Candace Brooks is a Texas woman with barbecue in her blood.
She has been working since she was in school at a restaurant chain owned by her family, Harlon's Bar-B-Que in Houston, which opened for business in 1977.
It's the only job Brooks has ever had and she has worked her way up from mopping floors to owning one of the restaurants. Every day, she slices and dices up to 200 pounds of meat, although her real skill is with the customers who come in again and again for the great food and friendly faces.
"She's very good with customers at the time," dad Harlon Brooks told "Good Morning America."
"We knew she had a knack for this type of business."
Brooks learned to cut all the slices of meat by hand and the years have made her a master.
"It is so fun because I get to show off my cutting skills in front of all the customers and they get a real kick out of it!" she wrote in her essay to "GMA".
(CLICK HERE to read Brooks' full submission essay to the "Work With Me, GMA" series.)
Brooks works an average of 12 to 14 hours a day; whatever it takes to ensure the restaurant with her father's name flourishes, even in the face of an economic recession. At its peak, Harlon's Bar-B-Que had 24 restaurants but has been forced to close all but five locations.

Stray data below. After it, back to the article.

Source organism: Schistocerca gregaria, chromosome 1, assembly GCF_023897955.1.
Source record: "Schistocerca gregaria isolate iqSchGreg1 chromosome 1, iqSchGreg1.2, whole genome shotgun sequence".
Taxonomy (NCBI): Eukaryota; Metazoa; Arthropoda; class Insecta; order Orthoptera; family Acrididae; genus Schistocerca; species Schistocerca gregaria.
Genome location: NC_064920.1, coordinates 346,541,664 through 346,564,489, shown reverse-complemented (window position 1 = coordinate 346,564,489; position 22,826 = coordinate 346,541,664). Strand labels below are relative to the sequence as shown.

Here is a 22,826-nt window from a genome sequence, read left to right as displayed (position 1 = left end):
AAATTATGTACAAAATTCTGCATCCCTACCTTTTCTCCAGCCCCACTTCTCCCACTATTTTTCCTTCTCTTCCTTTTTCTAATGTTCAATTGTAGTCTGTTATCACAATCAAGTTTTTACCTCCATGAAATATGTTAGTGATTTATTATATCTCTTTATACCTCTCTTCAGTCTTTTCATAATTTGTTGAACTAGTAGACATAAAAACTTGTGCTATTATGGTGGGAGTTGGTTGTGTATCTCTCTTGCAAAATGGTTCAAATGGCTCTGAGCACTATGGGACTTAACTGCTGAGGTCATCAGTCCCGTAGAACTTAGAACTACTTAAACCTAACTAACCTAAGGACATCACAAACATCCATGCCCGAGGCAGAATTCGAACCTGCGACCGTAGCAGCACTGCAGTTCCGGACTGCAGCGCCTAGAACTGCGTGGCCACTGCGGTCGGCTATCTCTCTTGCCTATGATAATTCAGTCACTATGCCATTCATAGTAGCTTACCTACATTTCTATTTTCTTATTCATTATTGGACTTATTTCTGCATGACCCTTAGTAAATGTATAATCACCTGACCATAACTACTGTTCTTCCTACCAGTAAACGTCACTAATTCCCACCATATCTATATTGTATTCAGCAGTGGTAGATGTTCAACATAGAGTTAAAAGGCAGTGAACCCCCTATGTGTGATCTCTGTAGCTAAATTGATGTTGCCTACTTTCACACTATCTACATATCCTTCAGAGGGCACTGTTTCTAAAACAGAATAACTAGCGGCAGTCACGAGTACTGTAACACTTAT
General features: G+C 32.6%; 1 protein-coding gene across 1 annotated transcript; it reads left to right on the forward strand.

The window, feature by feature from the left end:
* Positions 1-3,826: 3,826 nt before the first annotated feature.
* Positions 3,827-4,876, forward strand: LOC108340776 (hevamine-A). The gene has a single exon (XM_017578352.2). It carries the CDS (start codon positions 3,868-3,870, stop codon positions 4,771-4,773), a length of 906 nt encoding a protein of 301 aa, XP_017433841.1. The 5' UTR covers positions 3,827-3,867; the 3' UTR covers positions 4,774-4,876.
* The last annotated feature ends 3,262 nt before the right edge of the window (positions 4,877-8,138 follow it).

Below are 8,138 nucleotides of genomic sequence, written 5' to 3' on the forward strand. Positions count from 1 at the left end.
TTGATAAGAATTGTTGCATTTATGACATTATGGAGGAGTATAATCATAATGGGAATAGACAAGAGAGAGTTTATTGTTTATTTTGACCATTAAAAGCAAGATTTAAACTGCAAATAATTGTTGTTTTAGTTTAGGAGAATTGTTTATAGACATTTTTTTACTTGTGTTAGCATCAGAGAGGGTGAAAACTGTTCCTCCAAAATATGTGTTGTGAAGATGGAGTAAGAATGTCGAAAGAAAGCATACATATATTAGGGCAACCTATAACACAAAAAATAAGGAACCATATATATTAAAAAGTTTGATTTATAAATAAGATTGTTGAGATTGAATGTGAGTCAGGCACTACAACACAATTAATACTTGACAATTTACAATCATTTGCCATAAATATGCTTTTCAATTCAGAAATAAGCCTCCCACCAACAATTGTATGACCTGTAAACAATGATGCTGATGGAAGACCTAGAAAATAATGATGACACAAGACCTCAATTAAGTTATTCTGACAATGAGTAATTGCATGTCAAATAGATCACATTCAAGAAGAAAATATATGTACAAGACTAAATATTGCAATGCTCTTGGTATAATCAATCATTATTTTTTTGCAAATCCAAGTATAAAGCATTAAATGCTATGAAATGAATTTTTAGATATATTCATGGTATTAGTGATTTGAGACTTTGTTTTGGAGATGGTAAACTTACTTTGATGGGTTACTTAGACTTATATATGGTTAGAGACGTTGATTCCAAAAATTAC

"What really bothered me and my brother was the legacy that my parents was trying to leave us," she said. "You know, being black, my dad and mom had something to leave us, something to pass down to the next generation. We just don't have it in our culture as much as we should."
Brooks took on more catering jobs to make up for the lost income from the restaurants that had to close.
"We don't know nothing else to do but plug along, you know?" Harlon Brooks said.
With all her experience, Brooks was the perfect boss to give me a taste of life in a barbeque restaurant for my turn in the "Work With Me, GMA" series.
But first, thankfully, she said you can't really know what to suggest to the customers until you've tasted the cuisine. So I sampled everything, from the brisket to the sausage.
Then Brooks showed me her skills with the cutlery, but it turned out I was better at eating the meat than slicing it.
"Focus on the chicken, Sam, not me if you want to go back to work tomorrow," she said.
Luckily, I was better at serving customers: One even told me I was doing an "excellent job."
I worked hard, but not as hard as Brooks has all these years, and not nearly as hard as she does now to keep Harlon's Bar-B-Que alive.
"I'm going to fight," she said. "I'm going to fight until I can't fight anymore, because I'm not going to let my parents down. I'm going to keep Harlon's Bar-B-Que going, whatever I've got to do."
Why fight so hard? Because Brooks said that when she looks at the building the restaurant is in now and imagines the future, she can only see one thing clearly:
"Harlon's Bar-B-Q, that's what I hope is there. And my dad's name in lights," she said. "A black man who started in 1977 and rose from nothing ... to this. That's what I want to see. That's it."